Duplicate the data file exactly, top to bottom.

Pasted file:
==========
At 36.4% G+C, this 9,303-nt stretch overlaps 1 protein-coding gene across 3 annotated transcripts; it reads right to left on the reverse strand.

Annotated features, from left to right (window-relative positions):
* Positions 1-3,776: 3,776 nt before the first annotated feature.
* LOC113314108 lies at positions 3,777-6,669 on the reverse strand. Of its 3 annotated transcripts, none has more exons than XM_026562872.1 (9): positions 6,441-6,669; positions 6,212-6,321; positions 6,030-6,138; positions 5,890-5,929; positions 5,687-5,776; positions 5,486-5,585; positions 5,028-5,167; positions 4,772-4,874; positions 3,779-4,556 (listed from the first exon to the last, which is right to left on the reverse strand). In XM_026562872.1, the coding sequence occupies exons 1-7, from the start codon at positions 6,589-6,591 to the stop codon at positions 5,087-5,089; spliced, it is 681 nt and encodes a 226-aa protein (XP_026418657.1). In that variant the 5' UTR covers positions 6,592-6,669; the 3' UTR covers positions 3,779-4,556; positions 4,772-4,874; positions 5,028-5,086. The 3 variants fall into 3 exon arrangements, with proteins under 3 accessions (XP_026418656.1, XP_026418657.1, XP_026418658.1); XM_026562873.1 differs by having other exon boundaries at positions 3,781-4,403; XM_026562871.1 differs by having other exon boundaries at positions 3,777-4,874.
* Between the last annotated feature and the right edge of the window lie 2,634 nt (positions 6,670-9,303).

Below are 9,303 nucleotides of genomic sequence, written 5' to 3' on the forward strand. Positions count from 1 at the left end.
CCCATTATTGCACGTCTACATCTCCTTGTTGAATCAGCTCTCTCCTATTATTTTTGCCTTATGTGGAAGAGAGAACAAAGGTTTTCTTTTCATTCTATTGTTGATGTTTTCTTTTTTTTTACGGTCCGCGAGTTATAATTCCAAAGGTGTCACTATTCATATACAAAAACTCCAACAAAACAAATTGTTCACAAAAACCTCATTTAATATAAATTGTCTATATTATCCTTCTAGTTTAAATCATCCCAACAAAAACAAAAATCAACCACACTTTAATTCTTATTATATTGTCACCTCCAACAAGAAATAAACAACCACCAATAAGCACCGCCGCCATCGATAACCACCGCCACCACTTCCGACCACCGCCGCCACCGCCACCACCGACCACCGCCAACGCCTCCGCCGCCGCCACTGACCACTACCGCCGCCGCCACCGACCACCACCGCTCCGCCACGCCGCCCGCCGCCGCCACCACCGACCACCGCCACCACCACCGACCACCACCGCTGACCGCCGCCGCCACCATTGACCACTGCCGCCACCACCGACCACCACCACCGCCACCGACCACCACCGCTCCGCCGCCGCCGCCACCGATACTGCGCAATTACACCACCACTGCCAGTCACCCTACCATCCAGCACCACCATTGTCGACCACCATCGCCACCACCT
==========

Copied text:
At 36.4% G+C, this 9,303-nt stretch overlaps 1 protein-coding gene across 3 annotated transcripts; it reads right to left on the reverse strand.

Annotated features, from left to right (window-relative positions):
* Positions 1-3,776: 3,776 nt before the first annotated feature.
* LOC113314108 lies at positions 3,777-6,669 on the reverse strand. Of its 3 annotated transcripts, none has more exons than XM_026562872.1 (9): positions 6,441-6,669; positions 6,212-6,321; positions 6,030-6,138; positions 5,890-5,929; positions 5,687-5,776; positions 5,486-5,585; positions 5,028-5,167; positions 4,772-4,874; positions 3,779-4,556 (listed from the first exon to the last, which is right to left on the reverse strand). In XM_026562872.1, the coding sequence occupies exons 1-7, from the start codon at positions 6,589-6,591 to the stop codon at positions 5,087-5,089; spliced, it is 681 nt and encodes a 226-aa protein (XP_026418657.1). In that variant the 5' UTR covers positions 6,592-6,669; the 3' UTR covers positions 3,779-4,556; positions 4,772-4,874; positions 5,028-5,086. The 3 variants fall into 3 exon arrangements, with proteins under 3 accessions (XP_026418656.1, XP_026418657.1, XP_026418658.1); XM_026562873.1 differs by having other exon boundaries at positions 3,781-4,403; XM_026562871.1 differs by having other exon boundaries at positions 3,777-4,874.
* Between the last annotated feature and the right edge of the window lie 2,634 nt (positions 6,670-9,303).

Below are 9,303 nucleotides of genomic sequence, written 5' to 3' on the forward strand. Positions count from 1 at the left end.
CCCATTATTGCACGTCTACATCTCCTTGTTGAATCAGCTCTCTCCTATTATTTTTGCCTTATGTGGAAGAGAGAACAAAGGTTTTCTTTTCATTCTATTGTTGATGTTTTCTTTTTTTTTACGGTCCGCGAGTTATAATTCCAAAGGTGTCACTATTCATATACAAAAACTCCAACAAAACAAATTGTTCACAAAAACCTCATTTAATATAAATTGTCTATATTATCCTTCTAGTTTAAATCATCCCAACAAAAACAAAAATCAACCACACTTTAATTCTTATTATATTGTCACCTCCAACAAGAAATAAACAACCACCAATAAGCACCGCCGCCATCGATAACCACCGCCACCACTTCCGACCACCGCCGCCACCGCCACCACCGACCACCGCCAACGCCTCCGCCGCCGCCACTGACCACTACCGCCGCCGCCACCGACCACCACCGCTCCGCCACGCCGCCCGCCGCCGCCACCACCGACCACCGCCACCACCACCGACCACCACCGCTGACCGCCGCCGCCACCATTGACCACTGCCGCCACCACCGACCACCACCACCGCCACCGACCACCACCGCTCCGCCGCCGCCGCCACCGATACTGCGCAATTACACCACCACTGCCAGTCACCCTACCATCCAGCACCACCATTGTCGACCACCATCGCCACCACCT